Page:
When Antonio Vivaldi’s opera La Verità in Cimento (Truth Put to the Test) premiered in 1720, the libretto revolved around a “Sultan” and his family. The recent Zurich production (Jan Philipp Gloger) gears it towards landed gentry in the modern era. A swap of two newborns starts the story: the rightful heir to a family fortune is switched with the baby of the father’s mistress, so that the bastard will one day attain wealth and position denied his mother.

A baby-swap isn’t a premise that sounds very promising, especially given that only the affluent Mamud and his mistress, Damira, know of the plan. But this is Baroque opera of the kind that brought enthusiastic crowds in great numbers to Venice in the early 18th century. Its intrigue unravels thirty years later when both boys fall in love with the same fickle woman, Rosane, who should wed the “supposed” heir, Melindo. As might be expected, guilt gets the better of Mamud; he is ready to confess and set the record straight.

For this − the very first run of La Vertità in Zurich − the staging (Ben Baur) was highly original. Vivaldi’s Eastern opulence was gone; it its place were the black-framed rooms of a stripped house façade. The audience followed action in the rooms as each one passed by like a slide ruler: an elegant entrance foyer between an up-scale dining room and the husband’s study, a peach-coloured bedroom, a cinderblock garage housing a handsome Porsche. The set’s soft-shaded interior showed lighting designer Franck Evin a true master of his craft.

The family’s “elegant casuals” (Karin Jud, costumes) showed the family ready for a day at the Club. Only the rightful heir son, Zelim (Anna Goryachova) varied from the norm, sporting a black Goth look and soft hooded cloak. Her character tried in vain to win back the love he’d once shared with Rosane (Julie Fuchs), even though the ambitious girl was determined to stay with Melindo, the son whom she believed would be coming into big money.

To Zelim’s great humiliation, she and Melindo flaunt their sexual delights in front of him; she even straddles his head with her knees as he plants kisses up and down her thighs. Vivaldi might not have portrayed the lovemaking quite as − convincingly. But Fuchs took liberties: her dress was revealing; her tremolos were delicate and feathery in their enticement; her chest voice showed her powerful in her convictions. “I found love with a future,” she sings to Zelim, “but if (the marriage) doesn’t work out, I promise to come back to you once more.” It was a line so painfully misguided that the audience let out a belly laugh.

The roles of the two half-brothers were also sung brilliantly. Countertenor Christophe Dumaux as Melindo accused Zelim of hidden aspirations in his aria “The serpent wriggles in the sands of the Nile, keeping itself well hidden…” and his shimmering technique brought generous applause. As Zelim, Goryachova was highly convincing as the jilted depressive; Zurich would do well to feature her stellar voice regularly.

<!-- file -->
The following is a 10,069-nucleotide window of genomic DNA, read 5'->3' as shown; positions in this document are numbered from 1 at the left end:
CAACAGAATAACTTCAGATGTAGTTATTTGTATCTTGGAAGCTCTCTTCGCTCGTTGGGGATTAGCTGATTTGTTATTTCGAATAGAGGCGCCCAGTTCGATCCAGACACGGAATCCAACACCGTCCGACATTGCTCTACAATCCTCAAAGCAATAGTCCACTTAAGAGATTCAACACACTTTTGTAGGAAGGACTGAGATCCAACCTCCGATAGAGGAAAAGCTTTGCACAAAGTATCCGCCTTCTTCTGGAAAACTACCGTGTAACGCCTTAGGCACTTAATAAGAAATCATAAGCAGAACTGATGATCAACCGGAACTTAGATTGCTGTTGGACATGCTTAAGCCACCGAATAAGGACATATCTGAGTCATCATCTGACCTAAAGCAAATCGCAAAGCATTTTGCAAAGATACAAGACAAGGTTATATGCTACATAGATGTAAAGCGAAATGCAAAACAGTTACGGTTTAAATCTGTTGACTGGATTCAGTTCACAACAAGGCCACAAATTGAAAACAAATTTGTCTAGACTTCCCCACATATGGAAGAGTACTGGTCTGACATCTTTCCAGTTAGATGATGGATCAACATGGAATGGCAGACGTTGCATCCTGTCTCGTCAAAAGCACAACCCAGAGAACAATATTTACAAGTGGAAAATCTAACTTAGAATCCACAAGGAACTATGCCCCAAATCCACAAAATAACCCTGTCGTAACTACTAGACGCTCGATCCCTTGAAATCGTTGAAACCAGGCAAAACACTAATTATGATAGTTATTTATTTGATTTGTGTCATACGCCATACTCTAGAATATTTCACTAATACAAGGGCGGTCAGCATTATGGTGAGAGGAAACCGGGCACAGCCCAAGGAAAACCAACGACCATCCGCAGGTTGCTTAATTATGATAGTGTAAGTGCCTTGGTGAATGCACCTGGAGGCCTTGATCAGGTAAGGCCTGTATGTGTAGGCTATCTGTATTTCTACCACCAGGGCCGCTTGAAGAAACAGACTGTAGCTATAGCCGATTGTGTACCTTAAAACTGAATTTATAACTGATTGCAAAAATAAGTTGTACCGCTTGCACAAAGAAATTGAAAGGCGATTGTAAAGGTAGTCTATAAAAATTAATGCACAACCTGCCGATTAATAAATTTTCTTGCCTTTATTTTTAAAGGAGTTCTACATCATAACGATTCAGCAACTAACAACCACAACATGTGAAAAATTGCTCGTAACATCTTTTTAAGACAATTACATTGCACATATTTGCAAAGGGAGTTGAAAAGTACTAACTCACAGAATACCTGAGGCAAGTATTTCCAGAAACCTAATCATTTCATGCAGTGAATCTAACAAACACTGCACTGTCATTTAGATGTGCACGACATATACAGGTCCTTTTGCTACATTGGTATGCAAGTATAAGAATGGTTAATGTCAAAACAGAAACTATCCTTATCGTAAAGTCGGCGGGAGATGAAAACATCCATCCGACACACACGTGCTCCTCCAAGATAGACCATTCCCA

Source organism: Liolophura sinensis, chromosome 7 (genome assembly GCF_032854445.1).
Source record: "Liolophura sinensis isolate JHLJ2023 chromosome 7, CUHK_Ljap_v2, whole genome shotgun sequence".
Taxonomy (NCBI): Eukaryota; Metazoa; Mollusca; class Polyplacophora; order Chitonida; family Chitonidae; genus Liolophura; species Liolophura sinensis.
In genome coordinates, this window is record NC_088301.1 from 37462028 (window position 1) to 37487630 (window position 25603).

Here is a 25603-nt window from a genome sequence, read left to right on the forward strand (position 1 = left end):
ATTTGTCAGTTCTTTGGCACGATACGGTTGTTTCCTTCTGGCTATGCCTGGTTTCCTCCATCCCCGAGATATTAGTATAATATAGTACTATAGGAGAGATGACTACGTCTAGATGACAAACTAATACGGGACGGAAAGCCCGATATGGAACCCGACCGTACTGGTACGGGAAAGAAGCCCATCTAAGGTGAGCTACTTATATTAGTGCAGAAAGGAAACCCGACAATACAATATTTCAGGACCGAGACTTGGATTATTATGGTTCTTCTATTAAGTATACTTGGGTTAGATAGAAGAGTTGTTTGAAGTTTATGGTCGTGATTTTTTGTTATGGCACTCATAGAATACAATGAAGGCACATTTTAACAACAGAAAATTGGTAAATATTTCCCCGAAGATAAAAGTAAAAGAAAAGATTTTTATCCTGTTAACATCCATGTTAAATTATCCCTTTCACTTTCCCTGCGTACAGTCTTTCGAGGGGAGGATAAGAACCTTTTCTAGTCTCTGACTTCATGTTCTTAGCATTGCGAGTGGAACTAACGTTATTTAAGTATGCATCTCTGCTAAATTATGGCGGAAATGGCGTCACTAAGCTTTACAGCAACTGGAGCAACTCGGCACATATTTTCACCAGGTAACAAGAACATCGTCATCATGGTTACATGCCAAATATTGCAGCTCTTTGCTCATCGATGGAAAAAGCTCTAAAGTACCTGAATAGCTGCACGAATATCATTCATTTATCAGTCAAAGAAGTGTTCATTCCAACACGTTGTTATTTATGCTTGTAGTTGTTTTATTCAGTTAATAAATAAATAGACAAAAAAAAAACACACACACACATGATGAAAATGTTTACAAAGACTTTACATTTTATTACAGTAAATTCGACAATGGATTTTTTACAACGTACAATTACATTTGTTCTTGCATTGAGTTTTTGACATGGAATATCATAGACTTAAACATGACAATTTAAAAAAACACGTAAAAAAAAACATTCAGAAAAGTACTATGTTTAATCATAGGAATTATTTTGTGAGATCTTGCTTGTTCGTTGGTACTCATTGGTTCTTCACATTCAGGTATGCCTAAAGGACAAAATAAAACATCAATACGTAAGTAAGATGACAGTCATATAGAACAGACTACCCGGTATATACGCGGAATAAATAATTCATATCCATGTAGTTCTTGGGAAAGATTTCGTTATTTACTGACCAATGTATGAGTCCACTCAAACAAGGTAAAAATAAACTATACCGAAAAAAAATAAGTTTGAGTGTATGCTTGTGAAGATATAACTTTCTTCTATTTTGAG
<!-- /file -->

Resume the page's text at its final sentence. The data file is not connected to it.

The “tormented” husband, Mamud (Richard Croft), startled with his command of turbulent action alongside challenging vocal demands, while the maid Damira (Delphine Galou) was as convincing a witch as Miss Gulch in the “Wizard of Oz”. In her relentless scheming, she lent humorous relief, and sang well, barring modest trouble with her key when accompanied solely by the harpsichord. She also had a confrontation with Mamud that included a desperate striptease and strewing pillow feathers over his marriage bed. That was a hackneyed bit of drama, and could have been staged more subtly for better effect.

Yet, vital to the story, Damira tells Rustena of her husband’s baby-swap. As a betrayed wife and mother then trying in vain to save her dignity, Rustena (Wiebke Lehmkuhl) flashes digital photos of the two toddlers growing up together in her “bitterness and sorrow of suffering” aria. One of the most touching moments of the whole performance, it was a heart-wrenching lullaby. After all, Rustena was the true victim of Mamud’s contention: “Constancy that causes only sorrow vanishes into thin air when conquered by sweet love.”

Under the baton of Ottavio Dantone, the Orchestra La Scintilla played Vivaldi’s music with sterling precision, but also gave us less than the usual happy ending. Once the secret of identities is out, Melindo is stripped of the promise of inheritance, and he goes ballistic. In their tussle, Rosana accidentally fires a pistol shot that kills him, then turns the gun on herself. As was often done in Vivaldi’s time, however, the music was fitted to the drama the dramaturg (Claus Spahn) chose to use behind it. Indeed, the final aria accompaniment, borrowed from Vivaldi’s tragic score of L’incoronazione di Dario, was the ultimate tear-jerker; it pointed to how one man’s devious scheme had backfired entirely and taken his whole family down with him.